Robarts Gets the Treatment
Money woes intensify dissident member's isolation
By Jason Shepard: Isthmus

As the Madison Board of Education weighs a referendum package to raise up to $50 million in new funds, members are worrying about the public impact of their own internal disputes.

"What it does is give fuel to the doubters and skeptics about the public school system," says Board President Bill Keys, adding that dissent among members sometimes causes him to "just shake my head and say, 'What's the point in this? What's your agenda here?"

Two weeks ago, Keys rejected a request by board member Ruth Robarts for a meeting to discuss Superintendent Art Rainwater's decision to forgo a $2 million federal grant for a controversial reading program.

"I have polled all other board members, and all feel the same: The superintendent's action does not need their approval," Keys stated in an e-mail to Robarts. "Thus I won't arrange for the board to discuss" the decision.

It was a telling exchange: An elected official asks to discuss the loss of $2 million at a time when the district is screaming for money and her six colleagues agree not to go there. Reflects Robarts, "It feels like my colleagues are saying, 'A good person who supports schools wouldn't ask these kinds of questions and make these kinds of points."

Last week, the board approved a $317 million budget for the 2004-05 school year, which will hike school taxes on the average Madison home by $54, to a total of $2,362.

Next Monday the board will begin looking ahead to the 2005-06 school budget. Early predictions are that more than $6 million will have to be trimmed to stay within state spending caps. This on top of $38 million in cuts over the last 11 years.

"This last round of budget cuts had some impacts on the district," says Rainwater. "We're at a point now where anything we cut is going to change how we operate."

Several board members are eyeing a possible April referendum, likely divided into three parts: $11 million for a new school next to Leopold Elementary; $27 million for maintenance costs over the next five years; and $5 million to $15 million for operating expenses in 2005-06.

One key to winning community support for all three questions, board members say, is minimizing dissent. Translation: Put a muzzle on Robarts, the dissident board member who has the audacity to ask questions.

"Ruth thinks she should be running the district instead of Art," complains board member Juan Jose Lopez. "She's not into negotiations. She doesn't try to extend an olive branch to anybody. She isolates herself, and that's her own doing."

At a recent meeting, Lopez lectured Robarts: "We cannot show that kind of distraction, division, of the district." He linked her to the Republican-led attempt to pass the Taxpayer Bills of Rights (TABOR), a constitutional amendment to limit local spending.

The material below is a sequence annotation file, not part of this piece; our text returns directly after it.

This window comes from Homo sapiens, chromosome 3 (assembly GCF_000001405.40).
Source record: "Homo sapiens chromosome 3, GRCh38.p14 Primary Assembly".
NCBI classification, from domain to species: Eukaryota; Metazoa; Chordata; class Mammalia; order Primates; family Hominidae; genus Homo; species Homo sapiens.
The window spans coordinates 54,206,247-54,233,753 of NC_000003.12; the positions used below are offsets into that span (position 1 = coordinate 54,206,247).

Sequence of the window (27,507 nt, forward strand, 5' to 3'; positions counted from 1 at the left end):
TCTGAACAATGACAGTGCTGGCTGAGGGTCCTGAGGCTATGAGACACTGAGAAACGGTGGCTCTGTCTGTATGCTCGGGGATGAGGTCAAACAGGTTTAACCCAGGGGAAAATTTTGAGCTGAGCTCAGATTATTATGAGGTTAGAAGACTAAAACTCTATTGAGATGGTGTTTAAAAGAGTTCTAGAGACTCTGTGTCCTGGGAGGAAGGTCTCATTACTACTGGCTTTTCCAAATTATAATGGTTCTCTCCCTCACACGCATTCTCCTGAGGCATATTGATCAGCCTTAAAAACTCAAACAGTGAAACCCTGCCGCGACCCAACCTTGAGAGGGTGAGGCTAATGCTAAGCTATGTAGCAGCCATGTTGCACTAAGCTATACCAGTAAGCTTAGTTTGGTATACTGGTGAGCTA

"Either we come together or support each other, or we're going to be a vulnerable community when the attacks come," warned Lopez. "When the onslaught comes through, and we're not together as a unit, it's going to be tougher and harsher, espcially for kids who are poor and ... not doing well academically in this community."

Robarts resents being tarred with this broad brush. "Juan considers 'Republican' to be a dirty word and wants to attach it to me," says Robarts, a registered Democrat who voted for John Kerry, supports gay marriage and gun control and opposes TABOR. Her voice conveys not just anger but sadness. "Do you think I like eating dinner on Monday nights with people who hate me?"

Robarts' opposition to a previous school referendum led to her being branded Public Enemy No. 1 by the head of the Madison teachers union. In fact, she's better described as Public Ally No. 1.

It's never good to have a governmental body that seems to be of one mind on public issues. Robarts is hardly a bomb-thrower, and her probing is often on the mark.

She says the district must keep teachers' salaries in line with what it can afford, reduce the maintenance jobs contracted to high-paying union companies, carefully analyze expensive curriculum choices, and do a better job communicating to the public.

Robarts supports the Leopold referendum, but is "not persuaded we need or could pass" the referendums for maintenance and operating expenses. She thinks the board may be in for a surprise if it thinks the community will believe it's done everything possible to keep spending under control: "There was a lot of spin in the last referendum that in my opinion is going to catch up to us."

Veteran board member Carol Carstensen acknowledges frictions on the board ("some have been widely acknowledged and some have not"), but insists she and others are not crying wolf when they make doomsday predictions.

"We are increasingly destroying the parts of our district that have made it unique," she says. "There are always those who believe we can find $6 million without affecting the core of what's important. I just don't think that's possible. All the easy cuts have been made."

Keys agrees: "If the referendum doesn't fly, I'm prepared to cut wherever it's necessary. And I'll do so with clean conscience. It's painful and it's going to hurt."

Jason Shepard can be reached at talkingoutofschool at isthmus dot com